The large 4.7-inch screen is simply amazing. You might think watching TV on a phone is ridiculous, but you'll think twice after seeing the Maxx HD. When I need to fly, I'll download a few movies onto the phone and watch it on the plane. It's every bit as enjoyable as watching on a television. The Maxx HD is protected with Gorilla Glass and Kevlar. I've dropped it once, and couldn't find a scratch. It's tough.

The camera is great. The included filters and software are decent, but the lack of a dedicated camera button is a drawback. Still, the photo quality will please the photographer in you.

One feature that doesn't get enough attention is Motorola's "Smart Actions." Basically, it lets you trigger phone functions based on your location. Want to mute the phone at work? No problem. Just set it at your workplace. Every time you walk into the office, it sets it to silent. You can set features not just on location, but also by time too. You can set VIP phone numbers for important calls or disable Wi-Fi to save power -- the possibilities are limitless.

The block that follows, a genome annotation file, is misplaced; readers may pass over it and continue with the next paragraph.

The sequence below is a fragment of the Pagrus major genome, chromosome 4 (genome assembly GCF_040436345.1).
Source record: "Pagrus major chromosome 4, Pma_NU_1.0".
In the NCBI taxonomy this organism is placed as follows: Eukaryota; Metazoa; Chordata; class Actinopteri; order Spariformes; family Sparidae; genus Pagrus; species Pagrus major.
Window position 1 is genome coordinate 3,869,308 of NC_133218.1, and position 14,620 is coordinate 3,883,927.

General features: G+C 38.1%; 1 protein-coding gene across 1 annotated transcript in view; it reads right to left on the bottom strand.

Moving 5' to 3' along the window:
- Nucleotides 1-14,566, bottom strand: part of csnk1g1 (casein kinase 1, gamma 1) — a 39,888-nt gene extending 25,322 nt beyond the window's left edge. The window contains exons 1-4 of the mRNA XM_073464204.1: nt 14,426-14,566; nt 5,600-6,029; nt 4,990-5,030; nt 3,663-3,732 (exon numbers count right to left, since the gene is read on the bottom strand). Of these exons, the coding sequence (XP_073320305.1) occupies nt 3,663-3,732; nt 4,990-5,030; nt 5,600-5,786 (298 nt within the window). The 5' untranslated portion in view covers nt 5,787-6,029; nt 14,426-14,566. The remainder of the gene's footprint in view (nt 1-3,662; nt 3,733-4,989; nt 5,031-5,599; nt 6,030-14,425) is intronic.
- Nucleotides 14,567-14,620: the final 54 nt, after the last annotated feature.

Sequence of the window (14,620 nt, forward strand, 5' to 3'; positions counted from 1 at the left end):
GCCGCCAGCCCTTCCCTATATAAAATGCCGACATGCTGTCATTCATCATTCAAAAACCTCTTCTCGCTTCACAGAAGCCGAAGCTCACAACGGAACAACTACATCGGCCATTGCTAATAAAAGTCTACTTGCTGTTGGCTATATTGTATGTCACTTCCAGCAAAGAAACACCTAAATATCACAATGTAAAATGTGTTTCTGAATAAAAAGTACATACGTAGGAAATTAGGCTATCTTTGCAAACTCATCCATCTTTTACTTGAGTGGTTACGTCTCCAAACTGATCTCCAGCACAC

As for the basics, the call quality is crystal clear. Incoming voices are crisp and I can't tell I'm on a cell phone.

I had a hard time finding accessories for it. As far as the phone itself though, I couldn't be happier with the Maxx HD. Look no further.

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First Look: So Far, So Good

Rating: 4 of 5 | Jamie S. on October 18, 2012

I just picked up this bad boy. I've been waiting for the release for weeks now and ran to my Verizon store once it opened this morning.

When you open the box, you'll find a travel charger, a micro-USB sync cable, a SIM removal tool -- yes, you can use it on GSM networks -- and some start guides and a user manual.

It has an average build and isn't too heavy with a Kevlar back that's kind of neat. It won't work as a bullet-proof vest, but if you spill juice on it or bump into table edges, it'll keep it protected.